Advantages Of The Decorator Pattern

The Decorator pattern offers several key advantages:

Provides a flexible alternative to subclassing for extending functionality

With the Decorator Pattern, you can add new behaviors to objects without affecting the behaviors of other objects of the same class. This is more flexible than subclassing, which extends behavior at the class level, not the object level.

In our example, we can add LoggingMiddleware or AuthMiddleware functionality to the BaseServer on a case-by-case basis without affecting other instances of BaseServer.

let server1: ServerRequest = new BaseServer(); // No additional behaviors
let server2: ServerRequest = new LoggingMiddleware(new BaseServer()); // With logging
let server3: ServerRequest = new AuthMiddleware(new BaseServer()); // With authentication
let server4: ServerRequest = new AuthMiddleware(
new LoggingMiddleware(new BaseServer())
); // With logging and authentication

Allows functionality to be added and removed at runtime

Decorators can be added to and removed from an object dynamically at runtime.

In a more complex example, you could imagine turning the logging or authentication features on or off at runtime based on user preferences or system configurations.

Promotes code reuse and reduces code redundancy

Each decorator class encapsulates a specific feature, making it easy to add or remove these features without changing the underlying object or other decorators.

In our example, LoggingMiddleware and AuthMiddleware are separate classes. If you wanted to add a new feature like data validation, you could simply create a new ValidationMiddleware class without having to modify the existing middleware classes.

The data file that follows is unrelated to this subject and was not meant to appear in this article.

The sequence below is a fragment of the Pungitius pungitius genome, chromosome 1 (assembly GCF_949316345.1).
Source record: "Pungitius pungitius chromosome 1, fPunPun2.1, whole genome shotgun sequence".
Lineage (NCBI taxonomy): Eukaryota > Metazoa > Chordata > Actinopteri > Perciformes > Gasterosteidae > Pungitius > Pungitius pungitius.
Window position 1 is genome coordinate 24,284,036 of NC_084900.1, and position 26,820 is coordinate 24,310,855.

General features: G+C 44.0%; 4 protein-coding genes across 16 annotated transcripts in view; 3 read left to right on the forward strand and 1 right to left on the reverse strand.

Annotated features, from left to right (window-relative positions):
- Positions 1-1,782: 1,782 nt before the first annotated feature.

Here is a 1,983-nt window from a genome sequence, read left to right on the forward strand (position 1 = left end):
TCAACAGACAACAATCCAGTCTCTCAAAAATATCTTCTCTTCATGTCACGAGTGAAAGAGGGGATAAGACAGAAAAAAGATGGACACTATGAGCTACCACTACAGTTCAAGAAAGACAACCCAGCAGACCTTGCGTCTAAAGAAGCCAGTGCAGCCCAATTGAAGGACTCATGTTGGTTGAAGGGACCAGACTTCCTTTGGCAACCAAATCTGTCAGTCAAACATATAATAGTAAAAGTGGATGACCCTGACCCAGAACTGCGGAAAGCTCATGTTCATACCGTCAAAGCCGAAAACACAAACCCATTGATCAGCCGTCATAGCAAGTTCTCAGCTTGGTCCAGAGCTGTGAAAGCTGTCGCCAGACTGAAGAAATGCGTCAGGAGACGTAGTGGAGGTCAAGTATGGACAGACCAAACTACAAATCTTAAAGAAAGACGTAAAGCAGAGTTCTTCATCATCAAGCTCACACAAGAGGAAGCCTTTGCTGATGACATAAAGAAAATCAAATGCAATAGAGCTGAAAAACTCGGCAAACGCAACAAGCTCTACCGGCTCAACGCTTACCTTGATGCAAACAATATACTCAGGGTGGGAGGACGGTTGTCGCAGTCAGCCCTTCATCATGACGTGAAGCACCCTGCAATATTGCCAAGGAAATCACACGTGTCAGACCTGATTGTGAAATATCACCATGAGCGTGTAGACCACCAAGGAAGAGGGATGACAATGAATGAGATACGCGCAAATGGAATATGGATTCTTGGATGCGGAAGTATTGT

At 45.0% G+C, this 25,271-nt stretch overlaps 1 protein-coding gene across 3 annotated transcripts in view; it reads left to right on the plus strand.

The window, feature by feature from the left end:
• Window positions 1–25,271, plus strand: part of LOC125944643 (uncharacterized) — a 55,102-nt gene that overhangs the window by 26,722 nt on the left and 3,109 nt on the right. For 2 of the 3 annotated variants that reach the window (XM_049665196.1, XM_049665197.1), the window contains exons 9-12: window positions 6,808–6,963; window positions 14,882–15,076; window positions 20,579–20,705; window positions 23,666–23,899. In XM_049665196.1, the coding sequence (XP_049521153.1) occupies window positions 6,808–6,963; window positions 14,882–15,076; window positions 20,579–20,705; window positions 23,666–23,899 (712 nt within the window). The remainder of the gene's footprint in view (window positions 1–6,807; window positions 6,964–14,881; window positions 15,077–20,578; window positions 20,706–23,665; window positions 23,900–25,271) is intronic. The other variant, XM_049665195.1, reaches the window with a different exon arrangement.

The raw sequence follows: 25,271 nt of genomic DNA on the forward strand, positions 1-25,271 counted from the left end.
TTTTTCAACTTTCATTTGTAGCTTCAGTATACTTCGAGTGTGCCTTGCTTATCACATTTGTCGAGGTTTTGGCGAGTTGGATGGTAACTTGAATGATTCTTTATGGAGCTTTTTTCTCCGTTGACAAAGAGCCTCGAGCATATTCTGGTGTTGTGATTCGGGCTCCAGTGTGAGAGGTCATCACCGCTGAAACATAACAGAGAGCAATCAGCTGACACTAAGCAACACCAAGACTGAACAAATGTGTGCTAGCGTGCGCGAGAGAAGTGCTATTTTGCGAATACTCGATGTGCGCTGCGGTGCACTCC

class ValidationMiddleware extends ServerRequestDecorator {
handle(request: any): void {
if (this.isValid(request)) {
} else {
console.log("Invalid request");

private isValid(request: any): boolean {
// Validate request...
return true;

let server: ServerRequest = new ValidationMiddleware(new BaseServer()); // Now with data validation

Keeps the code simple and clean by avoiding an overload of subclasses

Without decorators, each combination of features would require its own subclass. This would quickly become unmanageable as the number of possible combinations grows. Decorators allow each feature to be defined in its own class, which can be combined with other features as needed.

In our example, we can combine LoggingMiddleware, AuthMiddleware, and ValidationMiddleware in any way we like without needing to create separate subclasses for each possible combination.

Allows to follow the Single Responsibility Principle (SRP)

Each decorator is responsible for a specific feature, which is in line with the SRP. Changes to one decorator do not affect the others.

In our example, LoggingMiddleware is responsible for logging requests, AuthMiddleware for checking authentication, and ValidationMiddleware for validating request data. Each class can be modified independently without affecting the others.